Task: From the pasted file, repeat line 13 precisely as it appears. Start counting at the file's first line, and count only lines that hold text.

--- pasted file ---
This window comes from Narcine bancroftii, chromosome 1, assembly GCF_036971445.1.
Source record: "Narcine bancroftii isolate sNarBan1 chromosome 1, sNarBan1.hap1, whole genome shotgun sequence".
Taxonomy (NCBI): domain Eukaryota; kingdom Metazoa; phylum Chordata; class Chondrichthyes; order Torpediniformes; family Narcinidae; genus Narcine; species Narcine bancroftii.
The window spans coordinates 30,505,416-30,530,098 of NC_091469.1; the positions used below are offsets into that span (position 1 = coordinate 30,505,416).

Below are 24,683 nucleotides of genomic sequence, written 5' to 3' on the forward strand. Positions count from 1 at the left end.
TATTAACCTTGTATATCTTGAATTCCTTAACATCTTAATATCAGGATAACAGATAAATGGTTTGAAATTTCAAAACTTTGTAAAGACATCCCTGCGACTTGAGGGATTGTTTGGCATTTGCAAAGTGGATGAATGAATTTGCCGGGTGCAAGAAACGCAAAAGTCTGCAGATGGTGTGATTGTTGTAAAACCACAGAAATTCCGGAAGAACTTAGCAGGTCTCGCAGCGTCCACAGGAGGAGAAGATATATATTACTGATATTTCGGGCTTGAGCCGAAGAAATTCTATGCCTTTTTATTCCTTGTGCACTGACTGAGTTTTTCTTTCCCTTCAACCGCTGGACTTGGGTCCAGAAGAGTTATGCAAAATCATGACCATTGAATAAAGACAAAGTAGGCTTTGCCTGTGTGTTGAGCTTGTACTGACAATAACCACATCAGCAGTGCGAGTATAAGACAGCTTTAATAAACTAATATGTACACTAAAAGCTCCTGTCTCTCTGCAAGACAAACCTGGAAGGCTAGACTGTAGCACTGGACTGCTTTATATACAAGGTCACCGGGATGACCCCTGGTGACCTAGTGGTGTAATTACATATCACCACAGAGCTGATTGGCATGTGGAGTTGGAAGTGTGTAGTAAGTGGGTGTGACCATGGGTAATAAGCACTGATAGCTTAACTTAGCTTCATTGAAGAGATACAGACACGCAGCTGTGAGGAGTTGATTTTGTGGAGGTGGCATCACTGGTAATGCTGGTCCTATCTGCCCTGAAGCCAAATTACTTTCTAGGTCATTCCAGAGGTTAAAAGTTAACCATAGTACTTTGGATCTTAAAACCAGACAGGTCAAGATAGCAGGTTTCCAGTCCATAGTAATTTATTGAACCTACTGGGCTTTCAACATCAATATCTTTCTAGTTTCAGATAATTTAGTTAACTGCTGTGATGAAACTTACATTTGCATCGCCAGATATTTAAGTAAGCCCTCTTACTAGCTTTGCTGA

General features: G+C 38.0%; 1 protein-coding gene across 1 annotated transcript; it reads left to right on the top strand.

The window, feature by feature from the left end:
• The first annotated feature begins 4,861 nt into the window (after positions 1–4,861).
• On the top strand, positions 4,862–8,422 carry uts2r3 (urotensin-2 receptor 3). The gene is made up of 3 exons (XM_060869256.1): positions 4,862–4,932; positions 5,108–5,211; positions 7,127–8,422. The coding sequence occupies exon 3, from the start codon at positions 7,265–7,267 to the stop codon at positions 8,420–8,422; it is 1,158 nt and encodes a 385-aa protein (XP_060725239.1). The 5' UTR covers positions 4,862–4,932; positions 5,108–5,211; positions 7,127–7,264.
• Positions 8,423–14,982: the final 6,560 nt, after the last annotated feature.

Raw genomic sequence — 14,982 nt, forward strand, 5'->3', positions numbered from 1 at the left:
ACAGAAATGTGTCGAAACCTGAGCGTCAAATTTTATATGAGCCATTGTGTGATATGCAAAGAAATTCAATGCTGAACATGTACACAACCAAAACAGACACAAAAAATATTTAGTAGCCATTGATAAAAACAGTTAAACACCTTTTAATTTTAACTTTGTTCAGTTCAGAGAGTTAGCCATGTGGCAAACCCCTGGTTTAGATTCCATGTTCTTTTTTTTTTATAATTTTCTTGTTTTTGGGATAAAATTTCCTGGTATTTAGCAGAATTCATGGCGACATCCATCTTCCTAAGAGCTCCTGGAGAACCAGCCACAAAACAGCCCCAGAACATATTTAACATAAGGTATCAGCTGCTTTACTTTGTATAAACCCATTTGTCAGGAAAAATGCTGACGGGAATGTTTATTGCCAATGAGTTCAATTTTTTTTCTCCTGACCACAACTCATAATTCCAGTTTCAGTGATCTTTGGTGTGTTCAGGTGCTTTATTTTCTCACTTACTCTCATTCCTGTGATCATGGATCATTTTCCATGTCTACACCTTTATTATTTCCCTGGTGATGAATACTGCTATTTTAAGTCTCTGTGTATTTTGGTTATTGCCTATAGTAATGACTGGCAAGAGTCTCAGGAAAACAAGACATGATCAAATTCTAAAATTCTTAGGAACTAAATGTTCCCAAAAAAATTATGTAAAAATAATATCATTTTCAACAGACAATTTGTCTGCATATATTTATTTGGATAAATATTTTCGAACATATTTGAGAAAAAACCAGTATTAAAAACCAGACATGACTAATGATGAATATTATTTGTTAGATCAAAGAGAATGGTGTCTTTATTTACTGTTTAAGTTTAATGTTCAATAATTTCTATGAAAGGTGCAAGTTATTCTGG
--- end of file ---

ACAGAAATGTGTCGAAACCTGAGCGTCAAATTTTATATGAGCCATTGTGTGATATGCAAAGAAATTCAATGCTGAACATGTACACAACCAAAACAGACACAAAAAATATTTAGTAGCCATTGATAAAAACAGTTAAACACCTTTTAATTTTAACTTTGTTCAGTTCAGAGAGTTAGCCATGTGGCAAACCCCTGGTTTAGATTCCATGTTCTTTTTTTTTTATAATTTTCTTGTTTTTGGGATAAAATTTCCTGGTATTTAGCAGAATTCATGGCGACATCCATCTTCCTAAGAGCTCCTGGAGAACCAGCCACAAAACAGCCCCAGAACATATTTAACATAAGGTATCAGCTGCTTTACTTTGTATAAACCCATTTGTCAGGAAAAATGCTGACGGGAATGTTTATTGCCAATGAGTTCAATTTTTTTTCTCCTGACCACAACTCATAATTCCAGTTTCAGTGATCTTTGGTGTGTTCAGGTGCTTTATTTTCTCACTTACTCTCATTCCTGTGATCATGGATCATTTTCCATGTCTACACCTTTATTATTTCCCTGGTGATGAATACTGCTATTTTAAGTCTCTGTGTATTTTGGTTATTGCCTATAGTAATGACTGGCAAGAGTCTCAGGAAAACAAGACATGATCAAATTCTAAAATTCTTAGGAACTAAATGTTCCCAAAAAAATTATGTAAAAATAATATCATTTTCAACAGACAATTTGTCTGCATATATTTATTTGGATAAATATTTTCGAACATATTTGAGAAAAAACCAGTATTAAAAACCAGACATGACTAATGATGAATATTATTTGTTAGATCAAAGAGAATGGTGTCTTTATTTACTGTTTAAGTTTAATGTTCAATAATTTCTATGAAAGGTGCAAGTTATTCTGG